Gabriele Basch ‘Dämon’
Du 07 Juin au 26 Juillet 2014 exposition personnelle de Gabriele Basch à la Galerie M & R Fricke, Berlin.
The demon (Greek: Daimon) was seen in ancient Greece as a “spirit” or a force of fate, as a warning or admonishing voice (of conscience) and doom. Etymologically, according to Duden dictionary, it is a derivative of the Indo-Germanic root da(li) and stands for partitioning, tearing or cutting.
Gabriele Basch has chosen this ambiguous term for her already sixth solo exhibition with us, where she will show new works from her work groups Malerei (painting) and Cutout.
In the foil cutouts for which she uses black construction foils instead of paper, motifs and techniques are united in soft diverse flowing shapes, which strive to integrate picture and space. Initially recognizable motifs, sharp contrasts and cutting edges are turned, through the painting of the foils, into blurry elements with illusionistic motifs. The specific modes of articulation particular to plastic, elasticity, lightness and soft materiality, offer possibilities that are not viable with paper. The flexibility of the material allows the artist to exceed the usual limits regarding size and presentation: the cutouts stretch from ceiling to floor and bulge – round and wavy – in various formations. Because of the dissolved geometry of the edges, these spatialized shapes approach a physical encounter through the choice of materials.
The thin line between control and loss of control becomes a side issue; in the treatment of the material with a scalpel, the close relation between destruction and design is shown. The originally calculated incisions take on a life of their own as unplanned forms. Ornamental meshworks in space arise which recall architecture. The dominance of the cutouts is broken by paintings also conceived for this exhibition.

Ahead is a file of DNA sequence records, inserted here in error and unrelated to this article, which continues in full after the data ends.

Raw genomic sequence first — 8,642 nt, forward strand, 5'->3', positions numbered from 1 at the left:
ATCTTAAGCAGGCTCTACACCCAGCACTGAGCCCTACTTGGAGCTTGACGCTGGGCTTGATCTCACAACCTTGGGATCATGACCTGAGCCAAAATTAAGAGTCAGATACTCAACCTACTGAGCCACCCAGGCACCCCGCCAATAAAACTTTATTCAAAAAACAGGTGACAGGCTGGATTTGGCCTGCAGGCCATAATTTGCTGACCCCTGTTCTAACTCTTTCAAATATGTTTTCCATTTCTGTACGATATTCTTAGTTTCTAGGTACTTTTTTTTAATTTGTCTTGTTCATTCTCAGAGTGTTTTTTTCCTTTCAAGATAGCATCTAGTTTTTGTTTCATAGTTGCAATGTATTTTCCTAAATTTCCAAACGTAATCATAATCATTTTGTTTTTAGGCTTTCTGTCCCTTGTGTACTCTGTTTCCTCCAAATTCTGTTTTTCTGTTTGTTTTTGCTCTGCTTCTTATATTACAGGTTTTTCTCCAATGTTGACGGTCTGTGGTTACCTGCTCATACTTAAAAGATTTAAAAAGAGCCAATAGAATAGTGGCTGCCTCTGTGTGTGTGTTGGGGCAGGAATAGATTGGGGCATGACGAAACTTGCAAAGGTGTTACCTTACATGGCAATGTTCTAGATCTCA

The painting of Gabriele Basch has developed away from all the narrative elements that prevailed in her early works. Observed out of the corner of the eye, these pictures seem to show sumptuous tableaux, compelling landscapes and spaces, colors and forms, which our senses assemble into a recognizable world. Taking a closer inspection, the depiction yet disintegrates into fragments, blank spaces and particles without familiar coherence. Just as an initially familiar shape can prove to be foreign in the next moment, the representation shows an abstract world and reflects the possibilities of painting.
The pictorial worlds here proposed, whether on canvas, paper, or plastic foil, are a balancing act between illusionistic and really existing motifs, which Gabriele Basch stages with virtuousity. Over-sophisticated ornaments correspond with grotesque chicanery in both the cut outs and the paintings. They overlap and clash in at times sharply suggested contours and displace the hitherto narrative aspect of the works.
Gabriele Basch completed her art studies at Berlin’s Hochschule der Künste (UdK) as a student of Professor Jürgen Diehl. She has been the recipient of, among other awards: the stipend of the Villa Massimo in Rome, the Berlin Senate’s stipend for Istanbul, and the Erasmus stipend at London’s Royal College of Art.
Her paintings and paper cutouts have been shown in important exhibitions at, among other places: the Kunsthalle Hamburg, the Contemporary Art Center in Istanbul, the MARTa at Herford, in Rome’s Villa Massimo, the Stadtgalerie Saarbrücken, the Altana art collection, and the Museum Frieder Burda in Baden-Baden.